Knowing your rights as a business owner and also as an employee is essential when it comes to non-compete and non-disclosure agreements. Learning the difference is also key when accepting job offers and knowing expectations as you move forward in your career. Here’s what you should know.
What’s a Non-Compete Agreement?
A non-compete agreement or clause prohibits employees from competing with your business or organization after employment has ended. This type of document can provide various kinds of protection for your business, which include:
- Time and Geographical Restrictions: A non-compete agreement typically restricts employees from working for an organization’s competitor for a specific period of time or in a specific geographic location after leaving the business.
- Trade Secret Use: A non-compete agreement can prevent former employees from sharing ideas, processes, software, formulas, client lists, or intellectual property (i.e., work or an invention obtained on the job with another employer or using this information to start their own business.
- Stealing Customers: A non-compete agreement can keep employees from stealing customers from a business if they open their own business after leaving their former company.
When Would a Business Use a Non-Compete Agreement?
Non-compete agreements are standard practice for many businesses and can be used in several situations. For example, when a business is sold, the buyer may require the seller to sign a non-compete agreement to agree not to establish a competing company. Or, for an industry that may require employees to build a client list during their employment (think sales or service professionals) a non-compete may be used to protect the information gained during that person’s employment.
Suppose an employee could use information learned from your business to replicate your product, service, or process that would be detrimental to your business. In that case, it’s a good idea to seek professional legal guidance to help you outline a non-compete agreement to protect your company.
What’s a Non-Disclosure Agreement?
Non-disclosure agreements, or NDAs, are legally enforceable contracts that create a “confidential relationship” between a person who may have sensitive information and a person who will gain access to that information. The Legal Information Institute defines a confidential relationship as an actual fiduciary relationship, such as between a lawyer and client, or, more informally, a relationship of trust and reliance, such as between a parent and child. Other names for non-disclosure agreements include confidentiality agreements, confidentiality disclosure agreements, and non-disclosure contracts.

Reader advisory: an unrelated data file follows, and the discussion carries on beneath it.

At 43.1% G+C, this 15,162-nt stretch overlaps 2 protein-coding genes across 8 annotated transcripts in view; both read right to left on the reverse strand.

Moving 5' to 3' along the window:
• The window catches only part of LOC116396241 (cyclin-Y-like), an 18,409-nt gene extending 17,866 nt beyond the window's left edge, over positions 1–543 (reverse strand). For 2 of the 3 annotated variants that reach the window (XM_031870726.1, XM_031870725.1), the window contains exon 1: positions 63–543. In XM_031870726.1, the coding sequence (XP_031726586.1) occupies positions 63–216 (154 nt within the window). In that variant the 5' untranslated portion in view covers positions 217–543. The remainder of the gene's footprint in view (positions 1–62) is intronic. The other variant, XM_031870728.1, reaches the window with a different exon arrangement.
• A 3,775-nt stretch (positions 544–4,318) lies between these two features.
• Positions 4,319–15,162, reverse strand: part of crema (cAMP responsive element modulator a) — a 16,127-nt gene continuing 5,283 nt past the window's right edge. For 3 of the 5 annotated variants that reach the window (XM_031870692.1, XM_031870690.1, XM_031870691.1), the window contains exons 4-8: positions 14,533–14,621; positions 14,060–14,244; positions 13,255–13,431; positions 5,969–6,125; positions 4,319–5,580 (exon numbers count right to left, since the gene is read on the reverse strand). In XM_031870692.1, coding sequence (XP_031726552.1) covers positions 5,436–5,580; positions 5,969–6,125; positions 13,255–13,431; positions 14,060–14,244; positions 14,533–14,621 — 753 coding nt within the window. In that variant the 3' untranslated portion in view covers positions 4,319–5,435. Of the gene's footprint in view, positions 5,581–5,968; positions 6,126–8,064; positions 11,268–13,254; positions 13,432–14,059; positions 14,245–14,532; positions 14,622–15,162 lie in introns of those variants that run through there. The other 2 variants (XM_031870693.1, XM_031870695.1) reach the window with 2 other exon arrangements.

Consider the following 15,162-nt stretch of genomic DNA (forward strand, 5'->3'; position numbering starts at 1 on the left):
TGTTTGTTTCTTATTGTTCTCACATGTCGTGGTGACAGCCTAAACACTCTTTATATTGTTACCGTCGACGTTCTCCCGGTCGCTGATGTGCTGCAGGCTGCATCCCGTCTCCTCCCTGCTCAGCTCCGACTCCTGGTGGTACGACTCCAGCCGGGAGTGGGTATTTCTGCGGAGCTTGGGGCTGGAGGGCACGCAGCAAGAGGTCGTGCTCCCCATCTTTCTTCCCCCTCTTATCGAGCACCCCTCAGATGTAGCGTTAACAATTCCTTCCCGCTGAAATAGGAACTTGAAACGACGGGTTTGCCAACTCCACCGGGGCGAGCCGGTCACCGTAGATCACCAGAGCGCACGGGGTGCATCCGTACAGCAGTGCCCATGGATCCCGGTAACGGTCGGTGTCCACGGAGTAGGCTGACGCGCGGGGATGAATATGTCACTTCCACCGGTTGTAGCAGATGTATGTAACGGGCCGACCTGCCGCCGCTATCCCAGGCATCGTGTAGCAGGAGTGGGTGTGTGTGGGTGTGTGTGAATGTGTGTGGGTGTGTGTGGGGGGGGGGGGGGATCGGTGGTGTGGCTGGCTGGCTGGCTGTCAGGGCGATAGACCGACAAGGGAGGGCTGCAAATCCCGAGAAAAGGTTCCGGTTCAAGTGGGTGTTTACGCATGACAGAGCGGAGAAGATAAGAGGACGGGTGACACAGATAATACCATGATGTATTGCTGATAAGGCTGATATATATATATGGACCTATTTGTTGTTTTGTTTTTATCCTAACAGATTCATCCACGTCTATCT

An NDA specifically focuses on an individual’s or organization’s information privacy, which is different from other documents or contracts that focus primarily on the terms and conditions of service transactions. For example, an employer may ask new employees to sign one at the start of a new position to protect company data, or you might come across this document at the beginning of a business relationship or a complex financial transaction.
When Would a Business Use a Non-Disclosure Agreement?
Confidentiality and protection are the main goals of a non-disclosure agreement. These documents create the legal framework to protect ideas and information from being stolen or shared with competitors and third parties. NDAs even offer protection in the event of accidental breaches to make sure your business is covered.
Breaking an NDA agreement could have serious consequences, including lawsuits, financial penalties, and even criminal charges. The three essential functions of an NDA include:
- Identifying protected information: By setting expectations on what is confidential and what can be shared, NDAs help to codify information within an organization. This practice allows all parties to work freely within the boundaries created by the confidentiality agreement.
- Protecting sensitive information: Signing an NDA creates a legal obligation between both parties to keep sensitive information confidential. Any leak of that information is an automatic breach of contract.
- Protecting rights to patents: Because public disclosure of a pending invention can sometimes void patent rights, an NDA can protect an inventor as they develop a new product or idea.
If your business is looking to preserve and protect essential information, one or both of these documents is worth looking into with the help of a trusted legal professional. Debranski & Associates’ experienced team can offer consulting, counsel and representation for businesses in and around north metro Atlanta. Reach out to our office to schedule a consultation and to learn more about how we can help.